Egypt, in North Africa, and Mesopotamia, in Southwest Asia, were the earliest
known human civilizations. Mesopotamia arose in the fertile crescent of land
between the Tigris and Euphrates Rivers. The Sumerians, Babylonians, and Phoenicians
were peoples who lived in and around Mesopotamia.
Like Mesopotamia, ancient Egypt grew out of a river valley—the Nile. The two
kingdoms of Upper Egypt and Lower Egypt were united in 3100 B.C. under a great
ruler called a pharaoh. The Egyptian religion was polytheistic—meaning that
they believed in many gods. They also believed in a form of life after death.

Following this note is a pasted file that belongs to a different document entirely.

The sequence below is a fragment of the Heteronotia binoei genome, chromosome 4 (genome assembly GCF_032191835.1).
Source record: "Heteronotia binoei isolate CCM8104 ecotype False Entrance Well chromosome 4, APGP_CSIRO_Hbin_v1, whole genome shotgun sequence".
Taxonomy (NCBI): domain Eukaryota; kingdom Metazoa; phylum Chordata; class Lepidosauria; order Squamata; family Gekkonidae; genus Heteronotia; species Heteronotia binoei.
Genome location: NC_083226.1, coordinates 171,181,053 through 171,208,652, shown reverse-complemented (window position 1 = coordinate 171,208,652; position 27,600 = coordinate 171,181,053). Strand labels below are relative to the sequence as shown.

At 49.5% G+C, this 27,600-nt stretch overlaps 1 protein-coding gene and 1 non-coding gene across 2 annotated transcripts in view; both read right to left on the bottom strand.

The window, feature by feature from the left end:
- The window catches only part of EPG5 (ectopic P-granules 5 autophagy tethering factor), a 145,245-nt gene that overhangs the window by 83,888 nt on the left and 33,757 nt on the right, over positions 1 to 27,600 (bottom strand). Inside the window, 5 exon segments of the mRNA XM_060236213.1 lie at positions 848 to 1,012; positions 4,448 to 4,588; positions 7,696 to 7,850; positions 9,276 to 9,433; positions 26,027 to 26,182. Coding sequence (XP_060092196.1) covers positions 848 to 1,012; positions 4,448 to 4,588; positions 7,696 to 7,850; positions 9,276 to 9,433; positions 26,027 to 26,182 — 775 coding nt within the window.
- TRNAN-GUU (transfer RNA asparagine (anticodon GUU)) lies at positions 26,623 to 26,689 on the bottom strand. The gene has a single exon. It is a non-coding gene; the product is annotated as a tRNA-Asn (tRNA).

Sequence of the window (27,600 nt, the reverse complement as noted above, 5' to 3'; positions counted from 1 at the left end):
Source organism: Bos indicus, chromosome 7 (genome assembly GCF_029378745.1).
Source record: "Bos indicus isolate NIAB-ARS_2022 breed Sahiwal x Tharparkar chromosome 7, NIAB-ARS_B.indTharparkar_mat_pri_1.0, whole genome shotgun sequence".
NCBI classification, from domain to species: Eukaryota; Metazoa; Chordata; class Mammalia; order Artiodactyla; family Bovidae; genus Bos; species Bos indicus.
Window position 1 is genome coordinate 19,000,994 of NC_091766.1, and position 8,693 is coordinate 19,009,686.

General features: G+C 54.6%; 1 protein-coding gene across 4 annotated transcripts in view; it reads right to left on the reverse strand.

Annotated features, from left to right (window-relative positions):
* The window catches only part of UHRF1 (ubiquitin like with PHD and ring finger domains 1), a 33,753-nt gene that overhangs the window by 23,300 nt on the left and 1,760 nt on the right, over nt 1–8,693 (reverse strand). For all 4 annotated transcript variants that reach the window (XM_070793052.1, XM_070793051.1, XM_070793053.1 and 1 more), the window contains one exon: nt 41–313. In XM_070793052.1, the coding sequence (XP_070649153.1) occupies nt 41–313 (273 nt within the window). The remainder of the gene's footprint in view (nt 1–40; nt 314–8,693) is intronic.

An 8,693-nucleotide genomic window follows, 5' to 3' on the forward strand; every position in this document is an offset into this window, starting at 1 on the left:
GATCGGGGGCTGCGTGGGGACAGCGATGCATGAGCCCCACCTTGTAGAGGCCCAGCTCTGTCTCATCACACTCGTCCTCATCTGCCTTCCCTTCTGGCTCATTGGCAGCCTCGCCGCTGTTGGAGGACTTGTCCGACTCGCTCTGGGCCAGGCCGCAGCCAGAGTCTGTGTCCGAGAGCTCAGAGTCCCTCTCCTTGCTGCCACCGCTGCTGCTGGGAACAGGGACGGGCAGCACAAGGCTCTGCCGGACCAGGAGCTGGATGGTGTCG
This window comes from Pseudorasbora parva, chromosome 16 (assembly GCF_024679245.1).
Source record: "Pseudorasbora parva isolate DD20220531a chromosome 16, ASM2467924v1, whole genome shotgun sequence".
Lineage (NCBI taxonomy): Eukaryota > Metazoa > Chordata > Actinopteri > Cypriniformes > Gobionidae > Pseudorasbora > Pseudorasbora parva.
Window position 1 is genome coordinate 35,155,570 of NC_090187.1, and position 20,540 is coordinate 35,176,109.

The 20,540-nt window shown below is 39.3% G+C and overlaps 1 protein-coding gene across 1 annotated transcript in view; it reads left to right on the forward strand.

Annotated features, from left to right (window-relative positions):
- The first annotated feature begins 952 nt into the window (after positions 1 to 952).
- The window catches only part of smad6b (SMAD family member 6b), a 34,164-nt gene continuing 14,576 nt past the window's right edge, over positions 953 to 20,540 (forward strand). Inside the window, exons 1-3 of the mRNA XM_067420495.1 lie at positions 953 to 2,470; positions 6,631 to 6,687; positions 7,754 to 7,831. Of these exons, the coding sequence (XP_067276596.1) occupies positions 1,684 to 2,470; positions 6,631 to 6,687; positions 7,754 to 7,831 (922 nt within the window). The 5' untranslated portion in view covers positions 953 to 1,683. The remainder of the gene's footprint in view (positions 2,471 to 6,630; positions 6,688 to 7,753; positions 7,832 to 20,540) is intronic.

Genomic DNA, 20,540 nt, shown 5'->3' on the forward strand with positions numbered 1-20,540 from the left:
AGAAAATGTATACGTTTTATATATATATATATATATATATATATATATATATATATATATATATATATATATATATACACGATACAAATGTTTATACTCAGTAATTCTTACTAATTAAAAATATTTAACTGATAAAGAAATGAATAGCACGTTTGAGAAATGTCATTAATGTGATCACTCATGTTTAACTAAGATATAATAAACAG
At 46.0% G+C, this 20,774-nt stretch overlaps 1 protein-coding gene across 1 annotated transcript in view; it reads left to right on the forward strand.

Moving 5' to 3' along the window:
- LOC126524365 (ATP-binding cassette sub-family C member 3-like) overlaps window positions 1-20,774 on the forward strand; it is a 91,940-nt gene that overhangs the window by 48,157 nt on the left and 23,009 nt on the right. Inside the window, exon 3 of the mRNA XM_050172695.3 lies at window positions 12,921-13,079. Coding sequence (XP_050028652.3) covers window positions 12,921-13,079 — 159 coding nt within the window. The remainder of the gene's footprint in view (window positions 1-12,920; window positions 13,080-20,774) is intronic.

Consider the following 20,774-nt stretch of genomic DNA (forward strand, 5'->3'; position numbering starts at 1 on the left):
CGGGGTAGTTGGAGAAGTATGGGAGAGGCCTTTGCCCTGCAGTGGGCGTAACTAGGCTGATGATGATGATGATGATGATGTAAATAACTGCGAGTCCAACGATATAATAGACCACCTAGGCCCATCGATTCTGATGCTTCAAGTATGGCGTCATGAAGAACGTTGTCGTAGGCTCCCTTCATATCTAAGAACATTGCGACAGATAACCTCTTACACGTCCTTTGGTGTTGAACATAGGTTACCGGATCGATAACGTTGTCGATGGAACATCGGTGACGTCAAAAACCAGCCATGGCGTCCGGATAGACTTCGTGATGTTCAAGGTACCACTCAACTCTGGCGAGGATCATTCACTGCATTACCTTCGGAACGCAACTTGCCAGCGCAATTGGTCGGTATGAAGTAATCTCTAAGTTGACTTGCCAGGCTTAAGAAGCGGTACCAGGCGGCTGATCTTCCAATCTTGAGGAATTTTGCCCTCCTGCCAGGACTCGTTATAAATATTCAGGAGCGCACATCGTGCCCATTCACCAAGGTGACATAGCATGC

The pharaohs were buried in elaborate tombs called pyramids. The ancient Egyptian
system of writing is called hieroglyphics. With the discovery of the Rosetta
Stone in 1820, experts were finally able to decipher the Egyptian hieroglyphics.
Egypt conquered many lands during its long history, and its trade routes stretched
far and wide. Eventually, however, the Egyptian empire grew weak and was conquered
by even greater empires—the Greeks and Romans.